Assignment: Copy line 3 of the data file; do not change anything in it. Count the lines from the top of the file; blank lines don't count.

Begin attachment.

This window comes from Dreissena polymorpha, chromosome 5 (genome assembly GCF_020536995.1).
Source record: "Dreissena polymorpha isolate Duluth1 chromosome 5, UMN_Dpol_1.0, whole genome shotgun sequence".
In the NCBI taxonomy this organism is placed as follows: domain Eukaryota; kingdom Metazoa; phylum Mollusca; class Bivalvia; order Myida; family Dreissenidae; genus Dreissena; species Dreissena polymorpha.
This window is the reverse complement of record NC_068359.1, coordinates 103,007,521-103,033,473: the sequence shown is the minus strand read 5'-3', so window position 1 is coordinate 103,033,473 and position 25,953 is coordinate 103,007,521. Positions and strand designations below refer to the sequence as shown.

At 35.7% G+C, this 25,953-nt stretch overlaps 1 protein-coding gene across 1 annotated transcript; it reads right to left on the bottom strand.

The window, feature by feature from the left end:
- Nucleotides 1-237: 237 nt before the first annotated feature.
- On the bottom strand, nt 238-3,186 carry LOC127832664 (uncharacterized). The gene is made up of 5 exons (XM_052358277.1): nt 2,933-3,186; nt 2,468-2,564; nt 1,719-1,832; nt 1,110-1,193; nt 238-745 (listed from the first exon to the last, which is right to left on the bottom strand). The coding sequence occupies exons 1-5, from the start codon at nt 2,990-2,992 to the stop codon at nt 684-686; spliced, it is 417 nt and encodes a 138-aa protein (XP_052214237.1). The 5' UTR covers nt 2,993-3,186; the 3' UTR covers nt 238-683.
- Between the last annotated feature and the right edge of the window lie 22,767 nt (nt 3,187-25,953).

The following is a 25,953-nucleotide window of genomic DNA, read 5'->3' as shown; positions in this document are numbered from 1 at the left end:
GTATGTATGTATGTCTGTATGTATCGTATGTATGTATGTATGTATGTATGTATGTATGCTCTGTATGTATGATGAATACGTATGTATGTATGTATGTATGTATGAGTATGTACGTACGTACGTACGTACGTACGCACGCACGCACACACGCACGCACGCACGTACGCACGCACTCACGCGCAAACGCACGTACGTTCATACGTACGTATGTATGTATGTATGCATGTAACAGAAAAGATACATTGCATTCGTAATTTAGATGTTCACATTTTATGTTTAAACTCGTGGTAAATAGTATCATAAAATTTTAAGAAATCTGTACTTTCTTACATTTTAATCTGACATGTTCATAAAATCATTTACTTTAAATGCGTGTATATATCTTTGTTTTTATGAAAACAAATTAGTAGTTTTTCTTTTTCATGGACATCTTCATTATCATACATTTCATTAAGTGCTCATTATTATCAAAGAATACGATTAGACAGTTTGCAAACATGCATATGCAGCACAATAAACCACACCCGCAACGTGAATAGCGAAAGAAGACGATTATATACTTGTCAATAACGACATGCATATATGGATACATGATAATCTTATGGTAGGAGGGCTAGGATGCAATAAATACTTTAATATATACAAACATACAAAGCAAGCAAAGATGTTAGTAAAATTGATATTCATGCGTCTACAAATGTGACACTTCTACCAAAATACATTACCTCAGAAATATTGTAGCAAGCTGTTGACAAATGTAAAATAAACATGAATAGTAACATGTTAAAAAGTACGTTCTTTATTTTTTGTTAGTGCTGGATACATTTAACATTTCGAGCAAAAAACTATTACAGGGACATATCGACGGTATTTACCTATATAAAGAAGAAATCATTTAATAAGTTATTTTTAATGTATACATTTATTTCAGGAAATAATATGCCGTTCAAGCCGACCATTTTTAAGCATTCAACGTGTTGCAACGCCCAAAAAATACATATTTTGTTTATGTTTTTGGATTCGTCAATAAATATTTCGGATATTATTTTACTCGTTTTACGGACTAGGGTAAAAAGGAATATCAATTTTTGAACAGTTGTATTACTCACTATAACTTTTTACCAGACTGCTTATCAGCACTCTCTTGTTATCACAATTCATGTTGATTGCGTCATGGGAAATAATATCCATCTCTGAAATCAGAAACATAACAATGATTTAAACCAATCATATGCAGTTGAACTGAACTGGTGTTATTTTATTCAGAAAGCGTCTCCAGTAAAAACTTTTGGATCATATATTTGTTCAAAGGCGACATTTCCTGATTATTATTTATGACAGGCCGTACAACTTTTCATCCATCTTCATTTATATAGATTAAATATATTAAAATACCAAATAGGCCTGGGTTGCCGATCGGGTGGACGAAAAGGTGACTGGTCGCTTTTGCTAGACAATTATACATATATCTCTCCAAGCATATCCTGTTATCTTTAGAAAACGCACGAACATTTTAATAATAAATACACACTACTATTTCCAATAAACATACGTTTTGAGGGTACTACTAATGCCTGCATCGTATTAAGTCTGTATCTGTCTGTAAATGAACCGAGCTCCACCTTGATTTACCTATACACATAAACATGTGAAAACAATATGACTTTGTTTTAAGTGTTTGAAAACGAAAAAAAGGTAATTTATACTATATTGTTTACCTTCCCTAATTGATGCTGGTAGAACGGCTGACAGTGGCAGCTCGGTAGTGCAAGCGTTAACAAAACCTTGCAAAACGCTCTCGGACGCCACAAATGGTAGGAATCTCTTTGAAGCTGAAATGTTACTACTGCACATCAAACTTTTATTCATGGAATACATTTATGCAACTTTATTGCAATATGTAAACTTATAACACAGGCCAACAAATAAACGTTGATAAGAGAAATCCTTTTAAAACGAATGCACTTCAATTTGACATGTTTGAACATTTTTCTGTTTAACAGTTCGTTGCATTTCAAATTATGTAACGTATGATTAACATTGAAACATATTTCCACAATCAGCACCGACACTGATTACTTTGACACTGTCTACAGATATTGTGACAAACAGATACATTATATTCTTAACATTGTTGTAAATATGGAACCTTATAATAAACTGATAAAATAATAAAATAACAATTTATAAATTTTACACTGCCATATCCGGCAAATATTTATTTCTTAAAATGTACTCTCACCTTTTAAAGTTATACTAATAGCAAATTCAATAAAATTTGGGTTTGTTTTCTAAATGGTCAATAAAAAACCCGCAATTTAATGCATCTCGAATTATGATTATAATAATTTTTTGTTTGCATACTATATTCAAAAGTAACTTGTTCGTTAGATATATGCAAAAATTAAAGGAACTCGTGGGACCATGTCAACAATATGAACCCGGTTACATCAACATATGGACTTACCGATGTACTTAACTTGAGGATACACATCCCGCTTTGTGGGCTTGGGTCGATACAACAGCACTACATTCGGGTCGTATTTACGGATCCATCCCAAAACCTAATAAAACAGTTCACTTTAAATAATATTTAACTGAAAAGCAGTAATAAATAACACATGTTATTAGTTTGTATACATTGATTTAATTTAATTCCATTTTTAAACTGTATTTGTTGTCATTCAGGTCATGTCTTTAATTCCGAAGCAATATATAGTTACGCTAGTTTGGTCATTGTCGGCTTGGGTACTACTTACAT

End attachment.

In the NCBI taxonomy this organism is placed as follows: domain Eukaryota; kingdom Metazoa; phylum Mollusca; class Bivalvia; order Myida; family Dreissenidae; genus Dreissena; species Dreissena polymorpha.